As rumors swirled recently surrounding Houston Rockets’ center Omer Asik, Boston Celtics General Manager Danny Ainge showed his willingness to jump into the trade market for a true center this season by holding talks with the Rockets, albeit unsuccessfully to land the disgruntled big man. As the Rockets’ self-imposed Dec. 19 deadline came and went without any trade taking place, Ainge will also move on and the Celtics look like they could be one of the most active teams in the trade market right up until February’s deadline. Reports have recently surfaced that another center could now be available and he could potentially be a better fit in Boston than the aforementioned Asik: Milwaukee’s Larry Sanders.
Sam Amico from Fox Sports reported on Monday that Sanders could be one of the most likely trade candidates over the coming weeks and after their recent interest in Asik, one would have to think Ainge will at least be in touch with Bucks’ General Manager John Hammond to gauge the asking price for Sanders.
“Perhaps no NBA player is as available as Milwaukee Bucks center Larry Sanders.
The Bucks are beginning to really like their young core of big men. While Sanders is in that group, the Bucks feel he can bring something decent in return, and they don’t really want to move anyone else.
Second-year power forward John Henson has played especially well since Sanders went down with a thumb injury suffered in a bar fight in early November.”
“The Bucks like him and aren’t in a rush to move him. He’s 6-foot-11 and a talented shot-blocker. But the consensus among league executives is the Bucks would move Sanders if calls were placed — especially if a draft pick of some sort was involved.”
Now we know that if there is one thing the Celtics now have an abundance of, it is draft picks. They own no less than nine first round picks through the next five drafts and also possess a number of pieces on the roster that Ainge would not hesitate to unload if the right deal came along. The Celtics were a nice surprise to start the 2013-14 season, leading the Atlantic division early and hovering around the .500 mark. However, they have slipped recently and a tough January schedule may lead Ainge towards making a move to improve his young team immediately.
As for Sanders, he broke out in 2012-13, becoming the Bucks’ starting center and one of the most intimidating interior defenders in the NBA. In 55 games as a starter last season, Sanders averaged 10.3 points, 10 rebounds and 2.8 blocks in just 28 minutes per game. It all came together for Sanders in his third season and it looked like the Bucks’ 15th pick in the 2010 NBA Draft could be a centrepiece of the team going forward. However, after a disappointing start to the 2013-14 campaign and a broken thumb sustained in a bar fight which has left him on the sidelines for nearly two months, opinions may have changed in Milwaukee and the talented shot blocker could be re-locating before the season is over.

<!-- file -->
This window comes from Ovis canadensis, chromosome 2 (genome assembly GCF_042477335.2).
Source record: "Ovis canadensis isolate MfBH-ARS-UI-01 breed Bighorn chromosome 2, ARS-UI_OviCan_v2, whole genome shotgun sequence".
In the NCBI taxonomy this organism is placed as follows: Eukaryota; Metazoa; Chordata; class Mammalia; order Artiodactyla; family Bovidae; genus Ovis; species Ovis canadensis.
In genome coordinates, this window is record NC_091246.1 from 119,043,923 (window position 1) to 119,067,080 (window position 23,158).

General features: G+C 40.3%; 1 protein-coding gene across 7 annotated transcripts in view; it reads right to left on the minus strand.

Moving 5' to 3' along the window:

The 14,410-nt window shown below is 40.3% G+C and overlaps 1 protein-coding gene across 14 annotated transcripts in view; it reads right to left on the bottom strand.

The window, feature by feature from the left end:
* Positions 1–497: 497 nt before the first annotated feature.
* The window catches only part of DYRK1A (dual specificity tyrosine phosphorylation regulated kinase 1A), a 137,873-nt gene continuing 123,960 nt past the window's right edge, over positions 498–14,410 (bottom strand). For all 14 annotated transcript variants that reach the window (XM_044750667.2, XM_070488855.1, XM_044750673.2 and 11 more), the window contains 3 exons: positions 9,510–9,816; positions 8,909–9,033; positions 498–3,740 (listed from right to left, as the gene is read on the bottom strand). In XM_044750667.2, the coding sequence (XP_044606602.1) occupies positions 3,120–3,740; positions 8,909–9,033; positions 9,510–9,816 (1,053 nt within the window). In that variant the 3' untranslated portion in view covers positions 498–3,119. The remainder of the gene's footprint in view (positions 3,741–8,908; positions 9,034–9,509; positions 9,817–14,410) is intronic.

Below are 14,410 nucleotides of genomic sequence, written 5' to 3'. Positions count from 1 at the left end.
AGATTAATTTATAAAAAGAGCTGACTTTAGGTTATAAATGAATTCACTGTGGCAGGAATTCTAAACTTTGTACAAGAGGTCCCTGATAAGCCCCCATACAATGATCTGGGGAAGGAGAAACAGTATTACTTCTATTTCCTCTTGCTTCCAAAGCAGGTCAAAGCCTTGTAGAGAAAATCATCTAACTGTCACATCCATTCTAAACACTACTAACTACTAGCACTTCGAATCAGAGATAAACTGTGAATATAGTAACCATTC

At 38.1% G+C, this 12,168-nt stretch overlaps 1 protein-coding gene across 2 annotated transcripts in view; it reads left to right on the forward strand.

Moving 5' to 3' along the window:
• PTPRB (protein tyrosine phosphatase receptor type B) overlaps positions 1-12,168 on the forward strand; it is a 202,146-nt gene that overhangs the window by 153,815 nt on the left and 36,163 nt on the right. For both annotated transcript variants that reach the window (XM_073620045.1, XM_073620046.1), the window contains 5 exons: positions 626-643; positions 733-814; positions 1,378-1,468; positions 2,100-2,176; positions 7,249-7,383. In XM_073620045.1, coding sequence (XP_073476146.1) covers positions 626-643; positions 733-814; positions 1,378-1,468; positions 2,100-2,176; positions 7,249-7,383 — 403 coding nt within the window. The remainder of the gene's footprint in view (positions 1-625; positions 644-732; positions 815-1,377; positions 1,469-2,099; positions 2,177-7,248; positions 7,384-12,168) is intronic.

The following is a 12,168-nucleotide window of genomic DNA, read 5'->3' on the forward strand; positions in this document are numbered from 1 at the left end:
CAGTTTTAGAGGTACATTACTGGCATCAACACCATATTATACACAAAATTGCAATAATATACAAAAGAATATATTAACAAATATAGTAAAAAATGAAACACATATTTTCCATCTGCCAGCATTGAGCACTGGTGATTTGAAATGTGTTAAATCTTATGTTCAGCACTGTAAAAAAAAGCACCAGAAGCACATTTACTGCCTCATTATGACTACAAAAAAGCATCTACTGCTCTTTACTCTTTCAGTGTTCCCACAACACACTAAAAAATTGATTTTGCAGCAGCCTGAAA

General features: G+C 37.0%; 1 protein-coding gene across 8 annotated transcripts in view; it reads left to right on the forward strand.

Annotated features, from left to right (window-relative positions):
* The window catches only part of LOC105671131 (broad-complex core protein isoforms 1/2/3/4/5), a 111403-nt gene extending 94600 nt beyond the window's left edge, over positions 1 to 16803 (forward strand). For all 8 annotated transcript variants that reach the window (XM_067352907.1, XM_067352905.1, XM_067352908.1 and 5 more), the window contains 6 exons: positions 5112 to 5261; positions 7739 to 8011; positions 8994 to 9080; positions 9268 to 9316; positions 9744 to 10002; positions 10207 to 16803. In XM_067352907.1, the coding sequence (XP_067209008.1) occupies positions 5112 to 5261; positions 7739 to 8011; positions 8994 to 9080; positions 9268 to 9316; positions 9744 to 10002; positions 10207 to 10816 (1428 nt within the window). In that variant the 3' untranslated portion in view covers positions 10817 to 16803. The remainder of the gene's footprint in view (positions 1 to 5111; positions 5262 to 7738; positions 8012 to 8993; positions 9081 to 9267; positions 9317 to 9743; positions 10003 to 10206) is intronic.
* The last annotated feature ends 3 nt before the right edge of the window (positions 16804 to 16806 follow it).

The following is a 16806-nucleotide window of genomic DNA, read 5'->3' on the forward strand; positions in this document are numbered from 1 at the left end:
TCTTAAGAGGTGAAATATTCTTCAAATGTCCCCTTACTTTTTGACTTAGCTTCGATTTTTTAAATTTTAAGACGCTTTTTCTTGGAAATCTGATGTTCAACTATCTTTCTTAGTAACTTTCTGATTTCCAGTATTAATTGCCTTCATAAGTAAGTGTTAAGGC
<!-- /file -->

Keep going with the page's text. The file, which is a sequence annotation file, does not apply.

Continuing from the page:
The 25-year-old Sanders announced himself as one of the most effective interior defenders in the league last season. At 6’11”, with long arms and tremendous athleticism for a man his size, Sanders controls the paint and alters shot attempts like few players in the NBA are capable of. He was second in the league last season in blocks per game with 2.8, led the league in block percentage with 7.6 percent and had the sixth highest defensive rating in the NBA with 98.5. Sanders’ presence in the paint has a dramatic effect on opposing post players and slashers, when Sanders is within five feet of an opponent putting up a shot around the rim, they convert at just 34.9 percent, which is exceptional.
Sanders’ length and athleticism at the center position would be a welcome addition to the Celtics’ roster that currently rolls out an undersized frontcourt of Jared Sullinger and Brandon Bass, which provides next to no rim protection despite their efficiency on the offensive end. Sullinger is emerging as a potential future star in Boston, expanding his shooting range to compliment his excellent rebounding ability. The strength, smarts and range of Sullinger’s game would seemingly fit perfectly alongside the athletic shot blocking and above the rim finishing ability of Sanders. If anything, Sanders’ age and athleticism could make him an even better fit than Asik, who would seemingly have a higher asking price in a trade.
The problem in trading for Sanders, aside from potential concerns about his off-court behavior, is that he has already signed a four-year, $44 million contract extension (although it does not kick in until the start of the 2014-15 season). The NBA’s poison pill provision means that while the Bucks would be trading him at his current rookie deal of just over $3 million, the Celtics would be taking him on at an average of his current and new contracts, around $9.4 million. While it does not make a deal impossible, it means that there would almost certainly have to be additional players, or potentially teams involved to make any deal work this season.
Danny Ainge is a creative general manager, and if he decides that Sanders is his guy it’s unlikely that the poison pill would be enough to stop him from attaining him. Sanders is set to return to the Bucks’ line-up on Friday and his performance over the next couple of weeks could go a long way in determining not only whether he has a place in Milwaukee but exactly how much value he has in a trade when you account for the considerable amount of money he is owed. He could very well be the long term answer to the Celtics’ need at the center position and while it may just be another in a long line of names we hear linked to the Celtics leading up to the trade deadline, few would be surprised with Ainge’s name popping up if talks for Sanders start to grow more serious.